Summit of Mount Cirrus – September 1, 2014. A look back at our progress: “Hart Ridge” and Lead Mountain (Front to Back). Mahler and Richtofen (L to R) in the way back.
Summit of Mount Cirrus – September 1, 2014. Taking it all in.

Howard Mountain, the second tallest mountain in the Never Summer Mountains @ 12,810′ is up next. The traverse from Cirrus to Howard is a little more than one half mile. It was a nice reprieve from what we’d had up to this point and gave us a good vantage into the remainder of the route.

Brian making his way along the grassy saddle between Cirrus and Howard. Cumulus and Nimbus can be seen in the center of the photo (L to R).
The remaining route over to Howard.
Mount Cumulus from the summit of Mount Howard. The summit of Mount Nimbus can be seen just barely above the summit of Cumulus in the distance.
The view of Longs from Snowdrift Peak is pretty spectacular. I give this vantage point from Howard a close 2nd.
Summit of Howard Mountain – September 1, 2014. Miller, are you wearing sweatpants? 🙂

From the summit of Howard it’s a 1.5 mile Class 3 scramble to the giant scree pile that is Mount Cumulus. The rock is loose and we did our best to stay high on the ridge to avoid pummeling each other with boulders. It took some time and our legs were beginning to feel the enormity of the day. Miller fortunately had a Red Bull. I did not.

About 200 feet below the summit of Cumulus we opted to take different paths. The race to the summit was on. Brian beat me because I took this sick picture of him. (Click to enlarge)
Mount Nimbus as seen from the summit of Mount Cumulus – September 1, 2014.

Now just one peak stood in between us and our long descent to the jeep where a few well earned Firestone Union Jacks were patiently waiting for us. Mount Nimbus, about a mile from the summit of Cumulus and 650 feet vert from the saddle was in our sights and the weather was perfect. We made quick work of it.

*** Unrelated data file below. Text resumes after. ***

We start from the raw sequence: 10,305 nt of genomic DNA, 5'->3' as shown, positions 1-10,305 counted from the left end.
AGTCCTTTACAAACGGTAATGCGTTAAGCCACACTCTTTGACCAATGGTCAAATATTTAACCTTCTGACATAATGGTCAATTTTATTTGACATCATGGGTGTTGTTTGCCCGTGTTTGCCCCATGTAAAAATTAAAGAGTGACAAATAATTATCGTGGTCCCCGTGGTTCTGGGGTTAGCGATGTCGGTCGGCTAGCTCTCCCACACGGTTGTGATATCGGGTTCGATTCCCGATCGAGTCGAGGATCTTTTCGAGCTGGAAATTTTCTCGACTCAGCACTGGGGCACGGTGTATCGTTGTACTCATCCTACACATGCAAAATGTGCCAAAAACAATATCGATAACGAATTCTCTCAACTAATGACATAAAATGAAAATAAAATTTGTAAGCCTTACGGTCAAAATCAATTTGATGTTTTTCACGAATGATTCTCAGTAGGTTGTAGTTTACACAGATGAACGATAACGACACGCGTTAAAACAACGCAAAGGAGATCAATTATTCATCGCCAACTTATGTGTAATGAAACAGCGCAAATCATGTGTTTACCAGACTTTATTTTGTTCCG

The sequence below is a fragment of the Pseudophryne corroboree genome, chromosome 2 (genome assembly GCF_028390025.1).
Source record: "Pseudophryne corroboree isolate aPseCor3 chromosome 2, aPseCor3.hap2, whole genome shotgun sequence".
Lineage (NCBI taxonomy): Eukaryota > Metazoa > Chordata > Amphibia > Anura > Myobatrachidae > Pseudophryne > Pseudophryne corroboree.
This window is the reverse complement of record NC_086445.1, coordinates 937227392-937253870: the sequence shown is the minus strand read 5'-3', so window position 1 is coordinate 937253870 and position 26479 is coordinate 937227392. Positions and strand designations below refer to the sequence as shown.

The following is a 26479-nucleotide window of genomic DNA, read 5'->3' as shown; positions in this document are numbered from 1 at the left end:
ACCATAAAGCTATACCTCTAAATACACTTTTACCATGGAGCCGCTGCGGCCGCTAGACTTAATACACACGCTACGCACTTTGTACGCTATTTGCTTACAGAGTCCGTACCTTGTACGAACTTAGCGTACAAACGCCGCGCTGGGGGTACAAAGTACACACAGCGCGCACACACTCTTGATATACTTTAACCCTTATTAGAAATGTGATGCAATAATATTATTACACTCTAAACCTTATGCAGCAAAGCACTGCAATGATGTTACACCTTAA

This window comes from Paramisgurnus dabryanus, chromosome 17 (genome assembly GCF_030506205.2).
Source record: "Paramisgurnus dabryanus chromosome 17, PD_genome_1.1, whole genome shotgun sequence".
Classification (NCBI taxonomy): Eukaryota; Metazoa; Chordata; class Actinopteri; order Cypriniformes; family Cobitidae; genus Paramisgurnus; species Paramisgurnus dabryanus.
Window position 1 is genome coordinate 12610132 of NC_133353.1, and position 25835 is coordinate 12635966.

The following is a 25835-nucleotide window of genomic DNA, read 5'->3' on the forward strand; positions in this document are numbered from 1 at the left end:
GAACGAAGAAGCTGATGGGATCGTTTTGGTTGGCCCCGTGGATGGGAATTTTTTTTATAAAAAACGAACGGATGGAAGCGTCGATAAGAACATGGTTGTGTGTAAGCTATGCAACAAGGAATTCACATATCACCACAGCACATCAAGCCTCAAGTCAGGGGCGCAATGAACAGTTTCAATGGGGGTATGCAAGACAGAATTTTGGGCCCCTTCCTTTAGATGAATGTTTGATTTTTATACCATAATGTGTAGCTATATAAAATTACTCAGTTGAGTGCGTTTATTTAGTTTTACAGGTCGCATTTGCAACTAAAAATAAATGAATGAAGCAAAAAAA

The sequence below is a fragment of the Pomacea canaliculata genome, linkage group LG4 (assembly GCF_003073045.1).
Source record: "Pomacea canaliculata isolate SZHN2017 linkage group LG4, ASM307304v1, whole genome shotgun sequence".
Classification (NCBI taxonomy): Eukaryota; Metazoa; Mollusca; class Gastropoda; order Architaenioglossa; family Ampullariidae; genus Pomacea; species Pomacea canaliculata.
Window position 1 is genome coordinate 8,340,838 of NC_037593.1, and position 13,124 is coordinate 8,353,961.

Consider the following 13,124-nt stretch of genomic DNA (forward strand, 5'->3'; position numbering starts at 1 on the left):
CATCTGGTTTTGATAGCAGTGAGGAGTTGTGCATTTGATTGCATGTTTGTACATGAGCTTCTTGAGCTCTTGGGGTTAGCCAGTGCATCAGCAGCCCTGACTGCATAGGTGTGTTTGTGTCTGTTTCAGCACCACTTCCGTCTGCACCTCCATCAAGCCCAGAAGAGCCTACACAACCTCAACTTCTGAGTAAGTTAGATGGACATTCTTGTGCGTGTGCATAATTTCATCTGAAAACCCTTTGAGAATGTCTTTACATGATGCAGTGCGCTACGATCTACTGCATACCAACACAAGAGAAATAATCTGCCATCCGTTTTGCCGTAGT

Summit of Mount Cumulus – September 1, 2014.
Looking back at Cumulus en route to Nimbus. (Click to enlarge)
Summit of Mount Nimbus – September 15, 2014.

Summit number 5 felt pretty damn good. It was well earned and the weather was about as perfect as you would need it to be to accomplish a day like this in the summer. We sat there for a while and took it all in, reminiscing on a few past Park trips. In the end we once again came to the obvious conclusion that there really are no bad days in the Park.

Oh, skiers…

We rounded this lake on the way back to the Ditch. This spot reminded me a lot of the area around Lion Lakes in Wild Basin.

Back at the Ditch! This body of water I’m walking next to is known as the Grand Ditch and is listed on the National Register of Historic Places. Look it up if you have some spare time. It’s quite a human marvel.

Brian, as always it was quite a day we had out there and well worth the wait to finally make this one happen. Thanks for an entertaining Happy Hour in the parking lot too, not to mention my new bottle of hot sauce! 🙂 And don’t worry, I’m pretty sure we’ll never run out of things to do in the Park. Keep Desolations, Keyhole Ridge, Ogi/Elk Tooth Traverse, and that ol’ Wild Basin/Grand Lake Traverse on the short list buddy!  Until next time…

Parting shot. (Click to enlarge)

Hope you enjoyed the write-up. Thanks for reading!

One thought on “Traversing the Clouds in the Never Summer Mountains

  1. This is the goods, been looking for a report on Lead mountain, super keen on trying to climb it from skeleton gulch, there’s a Class 4 section on the north ridge (according to Lisa Foster’s book) that looks like some exciting fun, and the east ridge looks fantastic as well! Great post, great pictures!